Tom pointed out to me that in last week’s blog entry, I neglected to mention the most important thing he learned that week – Belikin Beer will be delivered right to our door, a whole truckload if we want it. We’ve been buying beer and water at the distributor ever since we arrived in Belize. Last week, Tom was working out by the road and the Belikin delivery truck drove by, and the driver apparently recognized Tom as someone who buys cases of beer at the distributor. He stopped, and asked Tom if he knew he could have it delivered. Tom explained that he usually only gets a case every couple of weeks, and that he goes to the distributor because that’s where it’s the cheapest. The driver said it didn’t matter, because a case is the same price off the truck as it is from the distributor, and they don’t really care if they stop to drop off one case or 50 cases. So, despite the fact that we’re out in the sticks, we’re on the route to the big lodges up the road, so we now have our beer delivered right to the door, and soda too if we want. All we have to do is put the empty cases out by the road so the driver knows to stop, and the empty cases become full. How cool is that?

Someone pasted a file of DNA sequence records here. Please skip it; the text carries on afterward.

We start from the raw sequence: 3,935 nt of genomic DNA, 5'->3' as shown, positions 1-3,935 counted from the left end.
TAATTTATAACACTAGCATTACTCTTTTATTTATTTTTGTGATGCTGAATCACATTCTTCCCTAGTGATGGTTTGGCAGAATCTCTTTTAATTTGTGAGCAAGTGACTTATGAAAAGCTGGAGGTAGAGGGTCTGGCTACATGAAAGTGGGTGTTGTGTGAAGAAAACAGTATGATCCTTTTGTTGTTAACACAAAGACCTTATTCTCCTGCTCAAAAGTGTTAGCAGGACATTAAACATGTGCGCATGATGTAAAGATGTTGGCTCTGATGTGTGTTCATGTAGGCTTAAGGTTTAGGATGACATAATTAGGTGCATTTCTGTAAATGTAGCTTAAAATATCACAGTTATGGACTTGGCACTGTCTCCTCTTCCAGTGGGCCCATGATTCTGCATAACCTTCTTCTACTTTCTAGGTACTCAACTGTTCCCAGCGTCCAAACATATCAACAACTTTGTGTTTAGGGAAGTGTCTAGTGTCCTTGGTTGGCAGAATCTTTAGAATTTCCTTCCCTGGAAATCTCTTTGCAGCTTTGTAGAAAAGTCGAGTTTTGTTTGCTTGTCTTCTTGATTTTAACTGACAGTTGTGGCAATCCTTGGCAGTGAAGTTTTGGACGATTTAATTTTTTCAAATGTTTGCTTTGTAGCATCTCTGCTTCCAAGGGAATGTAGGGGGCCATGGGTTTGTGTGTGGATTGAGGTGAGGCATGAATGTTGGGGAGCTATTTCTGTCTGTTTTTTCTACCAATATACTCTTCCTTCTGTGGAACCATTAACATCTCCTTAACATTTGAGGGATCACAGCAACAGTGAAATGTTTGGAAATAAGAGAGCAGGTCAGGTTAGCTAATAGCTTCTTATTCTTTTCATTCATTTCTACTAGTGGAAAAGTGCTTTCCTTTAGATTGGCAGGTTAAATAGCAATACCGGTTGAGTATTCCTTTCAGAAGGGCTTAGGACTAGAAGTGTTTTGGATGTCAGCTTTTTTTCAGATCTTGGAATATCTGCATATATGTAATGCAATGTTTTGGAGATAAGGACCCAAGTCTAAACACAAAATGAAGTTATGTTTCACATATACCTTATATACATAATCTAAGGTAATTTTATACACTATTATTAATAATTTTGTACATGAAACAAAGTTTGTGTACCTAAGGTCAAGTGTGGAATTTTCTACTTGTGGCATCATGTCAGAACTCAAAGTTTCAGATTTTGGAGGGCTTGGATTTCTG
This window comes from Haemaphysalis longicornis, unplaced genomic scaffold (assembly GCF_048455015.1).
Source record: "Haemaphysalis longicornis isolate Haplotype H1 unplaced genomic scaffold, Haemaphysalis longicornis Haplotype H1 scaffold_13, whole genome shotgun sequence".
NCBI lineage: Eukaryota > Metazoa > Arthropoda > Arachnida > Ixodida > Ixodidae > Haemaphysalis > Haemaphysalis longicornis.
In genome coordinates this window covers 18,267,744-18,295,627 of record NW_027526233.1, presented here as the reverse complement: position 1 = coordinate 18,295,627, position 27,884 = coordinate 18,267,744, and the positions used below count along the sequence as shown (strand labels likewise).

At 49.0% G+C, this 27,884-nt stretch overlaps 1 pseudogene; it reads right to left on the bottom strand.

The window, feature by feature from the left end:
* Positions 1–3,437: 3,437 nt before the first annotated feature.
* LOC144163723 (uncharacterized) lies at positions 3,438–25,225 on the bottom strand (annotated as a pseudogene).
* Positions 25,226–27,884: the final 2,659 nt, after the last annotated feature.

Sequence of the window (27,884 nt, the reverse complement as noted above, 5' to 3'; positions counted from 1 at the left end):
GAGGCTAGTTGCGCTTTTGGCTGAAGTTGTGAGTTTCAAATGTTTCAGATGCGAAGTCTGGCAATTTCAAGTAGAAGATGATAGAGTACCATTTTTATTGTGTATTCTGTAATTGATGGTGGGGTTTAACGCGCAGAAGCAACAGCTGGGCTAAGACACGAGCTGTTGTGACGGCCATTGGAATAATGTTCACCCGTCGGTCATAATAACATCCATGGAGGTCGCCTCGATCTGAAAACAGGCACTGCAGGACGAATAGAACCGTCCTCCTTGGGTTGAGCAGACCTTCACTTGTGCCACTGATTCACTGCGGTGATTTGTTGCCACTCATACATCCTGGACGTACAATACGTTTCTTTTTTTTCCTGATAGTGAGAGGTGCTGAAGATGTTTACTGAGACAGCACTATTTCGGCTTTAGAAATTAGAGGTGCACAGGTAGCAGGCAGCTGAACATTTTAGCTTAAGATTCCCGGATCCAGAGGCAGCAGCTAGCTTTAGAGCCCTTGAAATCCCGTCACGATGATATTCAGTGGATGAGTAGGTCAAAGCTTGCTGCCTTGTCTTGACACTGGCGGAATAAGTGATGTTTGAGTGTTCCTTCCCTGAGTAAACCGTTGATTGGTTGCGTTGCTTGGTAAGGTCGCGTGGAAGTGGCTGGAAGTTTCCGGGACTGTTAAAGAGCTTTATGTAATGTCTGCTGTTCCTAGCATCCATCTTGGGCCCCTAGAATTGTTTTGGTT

The other irony of technology in the wilderness we’ve found is that our vet in San Ignacio will diagnose and prescribe treatments for the animals via email. We can’t make an appointment because we can’t use the phone, so we’ve been trying to catch him every time we go to town. However, he’s been going to Belize City to be treated for a back injury, so we haven’t managed to find him. Tom finally suggested that I email him our questions with pictures, and see what he said. Stout has had a little lump on his foot, and we bought ivermectin for Beli that I wasn’t sure was the right stuff, so I sent him questions about those two things, and within 24 hours he’d responded with a very detailed answer, and a prescribed treatment for Stout. We think the vet should start his own website and he’d probably get rich.